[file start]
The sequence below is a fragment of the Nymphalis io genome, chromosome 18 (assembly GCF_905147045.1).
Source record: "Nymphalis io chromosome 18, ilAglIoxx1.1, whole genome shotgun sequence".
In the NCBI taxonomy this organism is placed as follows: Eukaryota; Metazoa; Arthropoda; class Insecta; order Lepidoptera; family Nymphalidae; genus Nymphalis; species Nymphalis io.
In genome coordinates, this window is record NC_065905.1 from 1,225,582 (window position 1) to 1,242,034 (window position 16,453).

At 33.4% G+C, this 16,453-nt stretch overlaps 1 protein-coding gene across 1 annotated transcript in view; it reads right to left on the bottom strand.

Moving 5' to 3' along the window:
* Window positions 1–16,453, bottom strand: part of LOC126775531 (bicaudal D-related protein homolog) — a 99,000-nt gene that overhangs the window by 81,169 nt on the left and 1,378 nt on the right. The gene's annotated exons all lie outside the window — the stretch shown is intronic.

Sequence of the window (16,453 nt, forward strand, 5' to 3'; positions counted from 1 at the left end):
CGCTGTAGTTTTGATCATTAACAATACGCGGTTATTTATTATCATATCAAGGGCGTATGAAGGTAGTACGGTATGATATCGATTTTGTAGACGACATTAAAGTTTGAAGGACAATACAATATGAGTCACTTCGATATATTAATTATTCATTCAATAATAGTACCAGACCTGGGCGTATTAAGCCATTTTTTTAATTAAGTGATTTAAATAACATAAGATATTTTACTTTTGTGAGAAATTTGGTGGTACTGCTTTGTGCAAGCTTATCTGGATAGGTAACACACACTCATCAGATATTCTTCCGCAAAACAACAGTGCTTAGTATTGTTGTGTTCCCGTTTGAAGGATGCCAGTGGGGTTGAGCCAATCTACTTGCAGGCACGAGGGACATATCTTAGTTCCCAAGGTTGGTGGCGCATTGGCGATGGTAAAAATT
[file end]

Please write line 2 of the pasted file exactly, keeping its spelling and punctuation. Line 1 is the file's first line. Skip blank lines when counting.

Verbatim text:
Source record: "Nymphalis io chromosome 18, ilAglIoxx1.1, whole genome shotgun sequence".